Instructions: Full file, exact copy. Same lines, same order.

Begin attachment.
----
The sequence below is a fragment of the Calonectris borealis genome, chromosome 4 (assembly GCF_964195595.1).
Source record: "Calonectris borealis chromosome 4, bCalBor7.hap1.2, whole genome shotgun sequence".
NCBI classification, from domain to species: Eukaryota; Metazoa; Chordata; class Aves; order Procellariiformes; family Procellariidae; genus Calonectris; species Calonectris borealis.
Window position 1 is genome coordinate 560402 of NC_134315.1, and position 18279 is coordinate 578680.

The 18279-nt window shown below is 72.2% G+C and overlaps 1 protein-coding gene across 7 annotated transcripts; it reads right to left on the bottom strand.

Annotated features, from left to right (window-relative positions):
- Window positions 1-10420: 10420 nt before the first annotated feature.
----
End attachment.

The sequence below is a fragment of the Calonectris borealis genome, chromosome 4 (assembly GCF_964195595.1).
Source record: "Calonectris borealis chromosome 4, bCalBor7.hap1.2, whole genome shotgun sequence".
NCBI classification, from domain to species: Eukaryota; Metazoa; Chordata; class Aves; order Procellariiformes; family Procellariidae; genus Calonectris; species Calonectris borealis.
Window position 1 is genome coordinate 560402 of NC_134315.1, and position 18279 is coordinate 578680.

The 18279-nt window shown below is 72.2% G+C and overlaps 1 protein-coding gene across 7 annotated transcripts; it reads right to left on the bottom strand.

Annotated features, from left to right (window-relative positions):
- Window positions 1-10420: 10420 nt before the first annotated feature.